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Me diving

Saturday, January 18, 2014

Underwater Parks Day at Point Lobos

On Saturday, we helped out at the Underwater Parks Day at Point Lobos.  This is the second year in a row that BAUE has participated, by putting together a marine life display in Whaler's Cove.  We do an early dive to collect some (hardy) specimens from the water, and then put them in tubs of water, so that the visitors can look at and touch them, and ask questions that we try to answer correctly :P  This is only the second time we've done this for the Underwater Parks Day, but we do a similar presentation for middle schoolers from Carmel once a year, so we've pretty much got the whole process down to a science at this point.  The water was super flat and it was a nice high tide, so a good day to be schlepping collection gear in and out of the water.  The water was also super clear in the middle of the cove, though it was a bit stirred up on the bottom further out and along the rocks on the side of the cove (where we did most of our collection), due to a long period swell that was just churning up the sand.  I was mostly videoing my buddies (Jason and Oleg), who were collecting.  But eventually I got bored with that and so I collected a couple of nudibranchs :)

We surfaced near the ramp, handed off most of our specimens at the ramp, and then went over to the little rock near the ramp, for some Hilton's hunting.  It was quite productive, and in a couple minutes, we had collected 3 of those.  Soon after that, I noticed a stream of very small bubbles coming out of my video light, which is never a good sign :(  I got it out of the water as quickly as I could, gave it a freshwater rinse, packed it in rice, etc.  In the end, it was still toast, boohoohoo, so it's now back at the manufacturer (so no videos for a while).  Anyhoo, I digress.  We brought our nudi samples back in, and setup the specimens at three different stations.  There was a pretty good flow of people, though it wasn't quite as good as last year.  I think last year was the first year that they did the event, so perhaps there was more interest.  For some strange reason, people seem to really like the keyhole limpets.  I guess they are big and weird looking, but not really my first choice for things to look at.  They liked the nudibranchs too, of course, since we had specimens of all different colors and shapes.  Someone even managed to bring back a Hopkins rose this year!  The one thing missing from the spread this year was a  sunflower star.  They are always a big hit with both the kids and adults, but they have sadly been decimated by the sea star wasting disease.  So we decided in advance that we would not collect any, even if we found some (which we did not).

After the presentations, we returned the critters to the water.  Then I went for a fun dive with Rob and Jon.  We wanted to go back to Beto's to look for the GPO that we found on Christmas Eve, and then we also planned to just do a bit of a scooter tour of that side of Lobos.  First we headed out to Beto's.  The viz was a bit churned up in the sand channel, but it was excellent once we were past about Hole in the Wall.  For some reason, my scooter seemed a bit slow today.  Jon has a fast scooter, so at first I chalked it up to that, but I was slow even compared to Rob (who was in the lead, while I was in the back).  We went to Beto's and found the GPO without too much difficulty.  I am pretty sure he (she?) is actually in the exact same crack that the wolf eel(s) used to live in.  He didn't come out to play or anything, but he was clearly visible.  Also, he seemed a bit bigger than when we last saw him.  I don't know how fast they grow, but he was a pretty small one when we first saw him.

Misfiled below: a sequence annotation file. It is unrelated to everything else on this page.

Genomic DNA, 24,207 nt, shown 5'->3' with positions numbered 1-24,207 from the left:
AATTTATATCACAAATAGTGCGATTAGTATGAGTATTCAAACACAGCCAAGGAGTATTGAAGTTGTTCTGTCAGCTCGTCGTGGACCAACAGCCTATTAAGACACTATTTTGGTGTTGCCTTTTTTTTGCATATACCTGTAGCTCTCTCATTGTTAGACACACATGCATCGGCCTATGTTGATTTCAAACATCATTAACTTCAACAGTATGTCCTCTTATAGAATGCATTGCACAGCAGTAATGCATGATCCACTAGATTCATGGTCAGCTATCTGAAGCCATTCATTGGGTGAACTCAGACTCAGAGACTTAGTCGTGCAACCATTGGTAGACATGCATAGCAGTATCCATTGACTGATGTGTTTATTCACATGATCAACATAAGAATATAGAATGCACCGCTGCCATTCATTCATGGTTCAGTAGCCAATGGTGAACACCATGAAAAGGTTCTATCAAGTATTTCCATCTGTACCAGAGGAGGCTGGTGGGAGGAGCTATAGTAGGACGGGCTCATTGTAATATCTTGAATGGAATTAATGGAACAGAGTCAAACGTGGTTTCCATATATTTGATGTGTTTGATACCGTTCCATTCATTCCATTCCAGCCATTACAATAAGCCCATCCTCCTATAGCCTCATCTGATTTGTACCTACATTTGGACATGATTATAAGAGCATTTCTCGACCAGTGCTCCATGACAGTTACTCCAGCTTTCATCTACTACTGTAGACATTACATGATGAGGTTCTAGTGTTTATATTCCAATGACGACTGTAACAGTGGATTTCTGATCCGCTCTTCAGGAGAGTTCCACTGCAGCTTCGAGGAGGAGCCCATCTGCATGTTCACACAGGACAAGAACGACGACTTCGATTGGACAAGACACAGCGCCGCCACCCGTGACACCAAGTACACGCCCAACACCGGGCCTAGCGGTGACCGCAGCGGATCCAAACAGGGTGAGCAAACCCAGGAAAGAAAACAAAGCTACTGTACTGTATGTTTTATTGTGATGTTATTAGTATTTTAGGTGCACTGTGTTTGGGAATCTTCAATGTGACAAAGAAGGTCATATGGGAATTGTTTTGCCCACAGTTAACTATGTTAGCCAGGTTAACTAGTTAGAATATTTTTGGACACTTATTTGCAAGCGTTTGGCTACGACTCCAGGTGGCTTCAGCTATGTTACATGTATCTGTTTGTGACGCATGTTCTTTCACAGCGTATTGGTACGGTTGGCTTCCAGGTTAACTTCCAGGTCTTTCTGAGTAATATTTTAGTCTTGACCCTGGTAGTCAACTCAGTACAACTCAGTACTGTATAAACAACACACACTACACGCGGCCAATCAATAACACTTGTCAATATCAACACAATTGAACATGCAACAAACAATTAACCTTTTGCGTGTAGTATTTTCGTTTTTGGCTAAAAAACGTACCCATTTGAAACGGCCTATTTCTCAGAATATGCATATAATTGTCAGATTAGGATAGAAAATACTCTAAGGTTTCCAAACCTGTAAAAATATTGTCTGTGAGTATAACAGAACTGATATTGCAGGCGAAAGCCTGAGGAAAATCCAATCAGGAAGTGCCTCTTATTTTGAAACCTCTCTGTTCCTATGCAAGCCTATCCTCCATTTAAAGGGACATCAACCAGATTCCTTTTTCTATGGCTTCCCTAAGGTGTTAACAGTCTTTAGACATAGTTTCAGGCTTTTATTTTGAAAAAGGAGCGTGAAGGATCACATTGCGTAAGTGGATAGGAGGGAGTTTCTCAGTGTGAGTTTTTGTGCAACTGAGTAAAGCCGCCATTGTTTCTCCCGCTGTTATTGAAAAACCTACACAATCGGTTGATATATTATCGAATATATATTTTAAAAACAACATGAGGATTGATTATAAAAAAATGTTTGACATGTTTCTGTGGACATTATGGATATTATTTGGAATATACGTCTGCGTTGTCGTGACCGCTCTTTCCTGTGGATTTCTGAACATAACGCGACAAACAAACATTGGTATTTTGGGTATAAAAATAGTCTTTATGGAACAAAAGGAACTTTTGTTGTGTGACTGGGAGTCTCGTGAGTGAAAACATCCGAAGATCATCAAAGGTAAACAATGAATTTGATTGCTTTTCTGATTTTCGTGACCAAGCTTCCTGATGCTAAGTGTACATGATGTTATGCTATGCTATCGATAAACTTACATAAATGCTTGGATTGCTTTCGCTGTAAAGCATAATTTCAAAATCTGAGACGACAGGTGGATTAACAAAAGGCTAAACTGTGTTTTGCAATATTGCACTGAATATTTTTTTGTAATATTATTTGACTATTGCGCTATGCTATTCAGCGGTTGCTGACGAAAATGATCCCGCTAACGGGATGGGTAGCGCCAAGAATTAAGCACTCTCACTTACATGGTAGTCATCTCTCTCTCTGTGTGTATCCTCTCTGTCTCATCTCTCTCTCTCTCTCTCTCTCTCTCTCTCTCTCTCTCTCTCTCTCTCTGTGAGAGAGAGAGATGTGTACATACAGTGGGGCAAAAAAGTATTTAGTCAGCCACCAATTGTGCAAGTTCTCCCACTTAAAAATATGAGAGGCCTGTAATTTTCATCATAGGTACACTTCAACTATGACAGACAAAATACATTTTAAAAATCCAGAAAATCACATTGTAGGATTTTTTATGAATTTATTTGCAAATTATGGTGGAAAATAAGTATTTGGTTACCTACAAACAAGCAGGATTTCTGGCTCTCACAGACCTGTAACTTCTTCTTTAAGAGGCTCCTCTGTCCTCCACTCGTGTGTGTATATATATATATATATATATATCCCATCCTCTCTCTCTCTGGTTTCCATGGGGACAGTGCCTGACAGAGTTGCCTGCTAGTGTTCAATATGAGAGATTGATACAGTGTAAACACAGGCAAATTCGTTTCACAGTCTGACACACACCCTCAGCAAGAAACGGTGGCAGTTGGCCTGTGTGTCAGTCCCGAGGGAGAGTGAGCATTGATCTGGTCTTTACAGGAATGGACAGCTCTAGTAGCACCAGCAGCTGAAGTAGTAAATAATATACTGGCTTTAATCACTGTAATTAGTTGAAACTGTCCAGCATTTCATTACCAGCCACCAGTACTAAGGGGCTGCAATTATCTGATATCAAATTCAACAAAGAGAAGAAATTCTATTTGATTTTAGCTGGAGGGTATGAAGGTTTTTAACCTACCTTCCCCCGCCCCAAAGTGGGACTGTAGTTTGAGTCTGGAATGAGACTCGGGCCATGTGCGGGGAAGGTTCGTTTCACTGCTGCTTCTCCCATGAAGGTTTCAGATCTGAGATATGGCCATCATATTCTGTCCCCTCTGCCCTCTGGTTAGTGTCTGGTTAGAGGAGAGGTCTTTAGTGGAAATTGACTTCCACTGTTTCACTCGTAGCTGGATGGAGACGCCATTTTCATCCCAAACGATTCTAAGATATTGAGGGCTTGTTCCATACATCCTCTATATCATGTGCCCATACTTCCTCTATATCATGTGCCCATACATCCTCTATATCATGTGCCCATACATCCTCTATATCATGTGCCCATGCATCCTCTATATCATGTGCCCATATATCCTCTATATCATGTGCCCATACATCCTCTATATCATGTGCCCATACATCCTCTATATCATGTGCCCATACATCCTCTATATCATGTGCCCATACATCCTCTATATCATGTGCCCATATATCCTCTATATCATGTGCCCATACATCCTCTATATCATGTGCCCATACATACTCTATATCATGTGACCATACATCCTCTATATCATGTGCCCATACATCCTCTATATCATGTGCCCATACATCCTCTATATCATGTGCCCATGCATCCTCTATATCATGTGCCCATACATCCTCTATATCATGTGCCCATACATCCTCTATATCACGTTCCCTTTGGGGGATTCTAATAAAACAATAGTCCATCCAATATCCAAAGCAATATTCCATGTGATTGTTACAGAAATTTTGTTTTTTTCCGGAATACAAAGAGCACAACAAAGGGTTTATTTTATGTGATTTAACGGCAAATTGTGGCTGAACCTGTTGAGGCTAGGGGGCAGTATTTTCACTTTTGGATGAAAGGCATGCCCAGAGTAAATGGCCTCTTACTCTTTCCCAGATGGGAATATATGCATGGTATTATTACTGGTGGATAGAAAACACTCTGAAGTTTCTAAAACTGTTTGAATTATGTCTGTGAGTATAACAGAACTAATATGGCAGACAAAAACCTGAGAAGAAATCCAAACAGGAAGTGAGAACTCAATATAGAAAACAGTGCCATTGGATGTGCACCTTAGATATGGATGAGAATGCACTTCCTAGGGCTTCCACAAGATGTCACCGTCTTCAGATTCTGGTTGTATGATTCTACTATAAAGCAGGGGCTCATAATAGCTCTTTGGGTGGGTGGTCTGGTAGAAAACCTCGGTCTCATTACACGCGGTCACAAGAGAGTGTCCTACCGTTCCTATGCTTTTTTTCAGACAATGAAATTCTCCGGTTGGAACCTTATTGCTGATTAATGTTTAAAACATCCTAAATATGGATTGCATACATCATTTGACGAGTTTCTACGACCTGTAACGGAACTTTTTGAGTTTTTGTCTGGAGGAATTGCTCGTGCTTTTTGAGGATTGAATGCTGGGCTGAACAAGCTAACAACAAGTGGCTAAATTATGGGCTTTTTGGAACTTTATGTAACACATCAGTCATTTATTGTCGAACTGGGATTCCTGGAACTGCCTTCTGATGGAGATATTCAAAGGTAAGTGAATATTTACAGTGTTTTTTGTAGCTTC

After amusing ourself with the GPO and looking around at Beto's, which featured several MASSIVE lingcod, and a nice little school of blue rockfish hanging above the reef, we headed over to the Sisters.  Those barnacles have really done a number on the Sisters, again.  In particular, I noticed that on the first sister, the hydrocoral shrub that is right in the center is totally covered in barnacles.  Little bastards.  They did seem to be in the dying phase of barnacleness though.  We headed from there to the second sister, hung there for a bit, then over to the third, where there were some more blue rockfish.  We eventually meandered past there to a fourth little pinnacle (maybe a stepsister?) before deciding to head in shallower, toward Lone Metridium, etc.  We stopped at Lone Metridium, where Rob was shooting some pictures.  I put myself up above for some silhouette shots, and eventually he had me position WAY up above.

After a few minutes of that, we continued in.  There had been some discussion of going to the east side of middle reef, but for some reason, we were on the west side of the sand channel.  I questioned Rob about this, so he told me to lead, and I took us over to the top of middle reef (at which point, Rob suddenly and magically became captain again, and took us over to the east side).  I posed for  some more silhouette shots at the sort of north east corner of middle reef, and by the time that was done, I'd had enough with posing and holding my breath, etc.  So then we just headed in along the east side, which was very nice and clear.  It was much nicer viz than the sand channel side.  Now if only a whale would swim by... The viz in the cove was pretty murky on the scoot in, but we made it nearly the whole way in to the ramp anyway.  By the time we got out, the ramp had become a wee bit sloshy with that long period swell, though the tide was still high enough that getting out wasn't a problem.

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